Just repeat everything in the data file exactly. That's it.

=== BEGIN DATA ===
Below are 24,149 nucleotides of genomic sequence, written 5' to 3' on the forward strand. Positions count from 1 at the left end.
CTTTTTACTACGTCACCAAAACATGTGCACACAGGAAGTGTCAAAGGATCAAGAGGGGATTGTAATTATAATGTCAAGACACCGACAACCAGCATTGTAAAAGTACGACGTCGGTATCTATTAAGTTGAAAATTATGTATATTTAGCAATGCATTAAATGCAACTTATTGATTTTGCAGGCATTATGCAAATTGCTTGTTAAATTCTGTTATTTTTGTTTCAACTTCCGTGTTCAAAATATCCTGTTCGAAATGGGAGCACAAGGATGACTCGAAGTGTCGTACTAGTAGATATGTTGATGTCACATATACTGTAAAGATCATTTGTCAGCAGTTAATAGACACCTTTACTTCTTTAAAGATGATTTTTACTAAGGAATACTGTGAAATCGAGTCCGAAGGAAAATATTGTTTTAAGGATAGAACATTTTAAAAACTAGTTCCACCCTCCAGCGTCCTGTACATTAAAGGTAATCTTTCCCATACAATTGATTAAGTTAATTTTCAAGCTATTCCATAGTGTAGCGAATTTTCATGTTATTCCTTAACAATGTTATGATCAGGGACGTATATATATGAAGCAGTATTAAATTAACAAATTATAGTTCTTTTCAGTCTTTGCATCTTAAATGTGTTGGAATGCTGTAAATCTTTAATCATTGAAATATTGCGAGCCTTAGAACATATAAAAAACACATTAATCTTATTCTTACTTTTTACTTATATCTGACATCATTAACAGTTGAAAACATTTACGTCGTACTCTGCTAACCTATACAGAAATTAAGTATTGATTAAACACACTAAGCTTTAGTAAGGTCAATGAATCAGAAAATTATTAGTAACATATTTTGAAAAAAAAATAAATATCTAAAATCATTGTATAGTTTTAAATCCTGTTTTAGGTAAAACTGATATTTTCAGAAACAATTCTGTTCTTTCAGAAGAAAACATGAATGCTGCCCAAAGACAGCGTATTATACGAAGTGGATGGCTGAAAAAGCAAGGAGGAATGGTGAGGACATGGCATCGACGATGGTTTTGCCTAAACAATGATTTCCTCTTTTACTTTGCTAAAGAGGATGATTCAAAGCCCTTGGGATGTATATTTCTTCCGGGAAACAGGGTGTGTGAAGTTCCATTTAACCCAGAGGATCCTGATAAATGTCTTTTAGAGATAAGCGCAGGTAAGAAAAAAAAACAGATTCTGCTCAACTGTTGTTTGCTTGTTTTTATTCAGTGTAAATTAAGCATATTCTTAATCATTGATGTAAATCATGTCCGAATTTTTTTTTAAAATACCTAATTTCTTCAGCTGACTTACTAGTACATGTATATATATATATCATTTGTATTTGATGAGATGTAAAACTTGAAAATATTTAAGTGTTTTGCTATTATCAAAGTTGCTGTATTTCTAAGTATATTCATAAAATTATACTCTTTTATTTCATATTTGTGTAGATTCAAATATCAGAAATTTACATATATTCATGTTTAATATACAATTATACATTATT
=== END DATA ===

Below are 24,149 nucleotides of genomic sequence, written 5' to 3' on the forward strand. Positions count from 1 at the left end.
CTTTTTACTACGTCACCAAAACATGTGCACACAGGAAGTGTCAAAGGATCAAGAGGGGATTGTAATTATAATGTCAAGACACCGACAACCAGCATTGTAAAAGTACGACGTCGGTATCTATTAAGTTGAAAATTATGTATATTTAGCAATGCATTAAATGCAACTTATTGATTTTGCAGGCATTATGCAAATTGCTTGTTAAATTCTGTTATTTTTGTTTCAACTTCCGTGTTCAAAATATCCTGTTCGAAATGGGAGCACAAGGATGACTCGAAGTGTCGTACTAGTAGATATGTTGATGTCACATATACTGTAAAGATCATTTGTCAGCAGTTAATAGACACCTTTACTTCTTTAAAGATGATTTTTACTAAGGAATACTGTGAAATCGAGTCCGAAGGAAAATATTGTTTTAAGGATAGAACATTTTAAAAACTAGTTCCACCCTCCAGCGTCCTGTACATTAAAGGTAATCTTTCCCATACAATTGATTAAGTTAATTTTCAAGCTATTCCATAGTGTAGCGAATTTTCATGTTATTCCTTAACAATGTTATGATCAGGGACGTATATATATGAAGCAGTATTAAATTAACAAATTATAGTTCTTTTCAGTCTTTGCATCTTAAATGTGTTGGAATGCTGTAAATCTTTAATCATTGAAATATTGCGAGCCTTAGAACATATAAAAAACACATTAATCTTATTCTTACTTTTTACTTATATCTGACATCATTAACAGTTGAAAACATTTACGTCGTACTCTGCTAACCTATACAGAAATTAAGTATTGATTAAACACACTAAGCTTTAGTAAGGTCAATGAATCAGAAAATTATTAGTAACATATTTTGAAAAAAAAATAAATATCTAAAATCATTGTATAGTTTTAAATCCTGTTTTAGGTAAAACTGATATTTTCAGAAACAATTCTGTTCTTTCAGAAGAAAACATGAATGCTGCCCAAAGACAGCGTATTATACGAAGTGGATGGCTGAAAAAGCAAGGAGGAATGGTGAGGACATGGCATCGACGATGGTTTTGCCTAAACAATGATTTCCTCTTTTACTTTGCTAAAGAGGATGATTCAAAGCCCTTGGGATGTATATTTCTTCCGGGAAACAGGGTGTGTGAAGTTCCATTTAACCCAGAGGATCCTGATAAATGTCTTTTAGAGATAAGCGCAGGTAAGAAAAAAAAACAGATTCTGCTCAACTGTTGTTTGCTTGTTTTTATTCAGTGTAAATTAAGCATATTCTTAATCATTGATGTAAATCATGTCCGAATTTTTTTTTAAAATACCTAATTTCTTCAGCTGACTTACTAGTACATGTATATATATATATCATTTGTATTTGATGAGATGTAAAACTTGAAAATATTTAAGTGTTTTGCTATTATCAAAGTTGCTGTATTTCTAAGTATATTCATAAAATTATACTCTTTTATTTCATATTTGTGTAGATTCAAATATCAGAAATTTACATATATTCATGTTTAATATACAATTATACATTATT